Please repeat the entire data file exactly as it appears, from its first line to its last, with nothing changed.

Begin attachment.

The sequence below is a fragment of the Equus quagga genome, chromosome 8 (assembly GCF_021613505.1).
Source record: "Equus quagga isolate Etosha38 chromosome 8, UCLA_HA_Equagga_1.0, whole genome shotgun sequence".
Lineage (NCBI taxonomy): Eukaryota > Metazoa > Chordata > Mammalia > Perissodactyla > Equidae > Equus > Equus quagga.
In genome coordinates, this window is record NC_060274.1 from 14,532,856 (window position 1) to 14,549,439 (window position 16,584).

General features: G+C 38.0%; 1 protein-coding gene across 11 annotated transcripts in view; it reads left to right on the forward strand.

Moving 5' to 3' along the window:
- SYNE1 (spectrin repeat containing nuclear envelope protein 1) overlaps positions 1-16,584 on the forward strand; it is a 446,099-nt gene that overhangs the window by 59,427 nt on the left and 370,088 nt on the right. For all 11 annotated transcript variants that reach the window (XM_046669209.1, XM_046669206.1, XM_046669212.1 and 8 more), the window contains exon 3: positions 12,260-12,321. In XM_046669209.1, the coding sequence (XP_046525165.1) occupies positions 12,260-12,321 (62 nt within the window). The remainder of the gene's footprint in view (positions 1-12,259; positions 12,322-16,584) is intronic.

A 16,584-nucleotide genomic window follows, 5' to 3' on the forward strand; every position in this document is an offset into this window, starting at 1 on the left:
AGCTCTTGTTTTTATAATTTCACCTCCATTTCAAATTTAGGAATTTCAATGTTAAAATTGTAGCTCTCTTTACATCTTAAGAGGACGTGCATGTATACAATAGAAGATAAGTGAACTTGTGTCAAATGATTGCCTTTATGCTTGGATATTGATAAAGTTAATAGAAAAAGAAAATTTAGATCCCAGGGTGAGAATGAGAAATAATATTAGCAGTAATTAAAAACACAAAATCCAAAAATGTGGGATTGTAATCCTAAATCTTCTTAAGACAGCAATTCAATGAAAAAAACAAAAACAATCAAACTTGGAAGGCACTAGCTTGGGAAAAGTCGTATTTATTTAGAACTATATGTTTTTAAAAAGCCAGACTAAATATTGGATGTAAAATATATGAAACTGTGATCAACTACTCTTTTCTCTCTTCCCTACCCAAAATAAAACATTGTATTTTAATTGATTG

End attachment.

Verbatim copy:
The sequence below is a fragment of the Equus quagga genome, chromosome 8 (assembly GCF_021613505.1).
Source record: "Equus quagga isolate Etosha38 chromosome 8, UCLA_HA_Equagga_1.0, whole genome shotgun sequence".
Lineage (NCBI taxonomy): Eukaryota > Metazoa > Chordata > Mammalia > Perissodactyla > Equidae > Equus > Equus quagga.
In genome coordinates, this window is record NC_060274.1 from 14,532,856 (window position 1) to 14,549,439 (window position 16,584).

General features: G+C 38.0%; 1 protein-coding gene across 11 annotated transcripts in view; it reads left to right on the forward strand.

Moving 5' to 3' along the window:
- SYNE1 (spectrin repeat containing nuclear envelope protein 1) overlaps positions 1-16,584 on the forward strand; it is a 446,099-nt gene that overhangs the window by 59,427 nt on the left and 370,088 nt on the right. For all 11 annotated transcript variants that reach the window (XM_046669209.1, XM_046669206.1, XM_046669212.1 and 8 more), the window contains exon 3: positions 12,260-12,321. In XM_046669209.1, the coding sequence (XP_046525165.1) occupies positions 12,260-12,321 (62 nt within the window). The remainder of the gene's footprint in view (positions 1-12,259; positions 12,322-16,584) is intronic.

A 16,584-nucleotide genomic window follows, 5' to 3' on the forward strand; every position in this document is an offset into this window, starting at 1 on the left:
AGCTCTTGTTTTTATAATTTCACCTCCATTTCAAATTTAGGAATTTCAATGTTAAAATTGTAGCTCTCTTTACATCTTAAGAGGACGTGCATGTATACAATAGAAGATAAGTGAACTTGTGTCAAATGATTGCCTTTATGCTTGGATATTGATAAAGTTAATAGAAAAAGAAAATTTAGATCCCAGGGTGAGAATGAGAAATAATATTAGCAGTAATTAAAAACACAAAATCCAAAAATGTGGGATTGTAATCCTAAATCTTCTTAAGACAGCAATTCAATGAAAAAAACAAAAACAATCAAACTTGGAAGGCACTAGCTTGGGAAAAGTCGTATTTATTTAGAACTATATGTTTTTAAAAAGCCAGACTAAATATTGGATGTAAAATATATGAAACTGTGATCAACTACTCTTTTCTCTCTTCCCTACCCAAAATAAAACATTGTATTTTAATTGATTG